Education Policy Must Tackle Summer Learning Loss
Secretary of Education Arne Duncan calls it “devastating.” Michelle Obama is fighting it with the "Let’s Read. Let’s Move.” initiative. Both of these policy leaders are seeking to tackle summer learning loss — a heavily researched phenomenon which is loosely defined as “the loss in academic skills and knowledge over the course of summer vacation.”
The strategy to combat learning loss seems to be “more school.” Still, this strategy only makes students resent the process of learning as meaningless assignments are forced upon them. Students should be encouraged to realize that learning can happen outside of school and to pursue what they’re interested in through the process of inquiry. At the same time, they should be guided to focus on skills like critical thinking, collaboration, and information filtering, which are not easily graded in typical summative assessments such as end-of-unit tests.
Many studies on this subject come to their conclusions by having students take a standardized test at the end of the school year and then take the same test a couple of months later at the start of the next school year. Most perform better on the first test.
If you have been using relevant skills continuously for the past nine or 10 months, you’re going to be quicker, more efficient, and more knowledgeable about what is required for that particular test. These studies erroneously equate learning solely with performance on standardized tests, ignoring the intangible benefits of a summer vacation.
In our technologically-centered world, with Google and Wikipedia at our fingertips, standardized tests filled in on bubble sheets are becoming a thing of the past. Standardized tests do not reflect the nuances of the learning process, and in the 21st century, educators all over the world are stressing the importance of critical thinking, creativity, and authentic learning, skills which don't often show up on test scores.
Learning often occurs when we least expect it — even on summer vacations — and students need breaks, just like everyone else. Summer vacation is a time for play, exploration, and relaxation, and it helps students develop social skills. Summer can also be a time for learning if utilized properly by educators and parents. It is imperative to get educators and parents on board with this idea and encourage them to promote active learning over the break.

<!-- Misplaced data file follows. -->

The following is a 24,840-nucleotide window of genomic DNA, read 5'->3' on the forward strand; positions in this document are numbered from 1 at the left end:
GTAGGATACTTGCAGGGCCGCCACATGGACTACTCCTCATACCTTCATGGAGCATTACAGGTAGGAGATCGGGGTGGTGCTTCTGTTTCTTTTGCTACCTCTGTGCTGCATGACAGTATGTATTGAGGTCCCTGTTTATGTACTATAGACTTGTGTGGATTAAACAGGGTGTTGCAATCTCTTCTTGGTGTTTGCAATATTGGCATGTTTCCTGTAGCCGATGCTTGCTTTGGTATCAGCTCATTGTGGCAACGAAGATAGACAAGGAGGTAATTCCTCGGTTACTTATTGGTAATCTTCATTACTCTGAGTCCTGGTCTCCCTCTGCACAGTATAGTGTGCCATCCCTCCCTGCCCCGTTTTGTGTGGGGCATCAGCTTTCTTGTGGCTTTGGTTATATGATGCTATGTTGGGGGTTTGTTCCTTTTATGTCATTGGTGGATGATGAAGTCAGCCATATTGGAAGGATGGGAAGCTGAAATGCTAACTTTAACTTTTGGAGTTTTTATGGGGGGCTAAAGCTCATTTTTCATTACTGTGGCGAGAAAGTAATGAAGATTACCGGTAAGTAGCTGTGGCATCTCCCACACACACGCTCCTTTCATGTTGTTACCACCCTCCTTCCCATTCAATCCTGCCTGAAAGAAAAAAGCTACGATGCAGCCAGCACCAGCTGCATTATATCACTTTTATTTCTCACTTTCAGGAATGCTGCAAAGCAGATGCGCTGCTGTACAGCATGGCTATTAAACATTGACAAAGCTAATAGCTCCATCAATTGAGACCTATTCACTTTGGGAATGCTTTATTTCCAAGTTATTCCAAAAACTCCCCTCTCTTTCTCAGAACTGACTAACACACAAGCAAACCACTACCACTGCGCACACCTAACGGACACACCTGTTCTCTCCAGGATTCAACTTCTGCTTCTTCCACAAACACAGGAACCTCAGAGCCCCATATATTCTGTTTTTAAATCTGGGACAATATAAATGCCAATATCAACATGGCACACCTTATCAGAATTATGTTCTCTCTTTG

Jeff Smink of the Summer Learning Association wrote recently in the New York Times about the effects of the summer vacation on student test scores. He pulls data from the oft-cited studies of the RAND Corporation and Johns Hopkins University, showing that the average American student loses a month of learning each year, forcing them to play catch-up each September. He suggests that this may be due to low-income parents' not being able to supply their children with the same opportunities for summer educational opportunities — at camps, on trips to the museum, and with books — as more affluent parents. This may be true, and while money certainly can help, I think the real issue is environmental and cultural rather than economic. There are millions of students who come from low-income families whose parents insist they put their all into school — and they do. They find ways to learn, because they grew up in environments where it's encouraged and because they want to.
If we are going to give students summer homework, we have to at least make it meaningful. We should let them have a say in what their summer project(s) will consist of and provide (online and/or offline) learning environments for them to check into periodically throughout the summer. Students should be encouraged to keep a blog, posting their thoughts about the books they read, the movies they watched, the videogames they played, and the extracurricular activities they took part in. Or they can write a journal, create a scrapbook of art, or create a video or Prezi. Maybe the kid wants to learn how to build a robot, make a website, or plant a garden. Schools and parents should provide these opportunities. Give students options for summer projects and some of them might actually enjoy the process, retaining and refining skills while learning something about themselves along the way.
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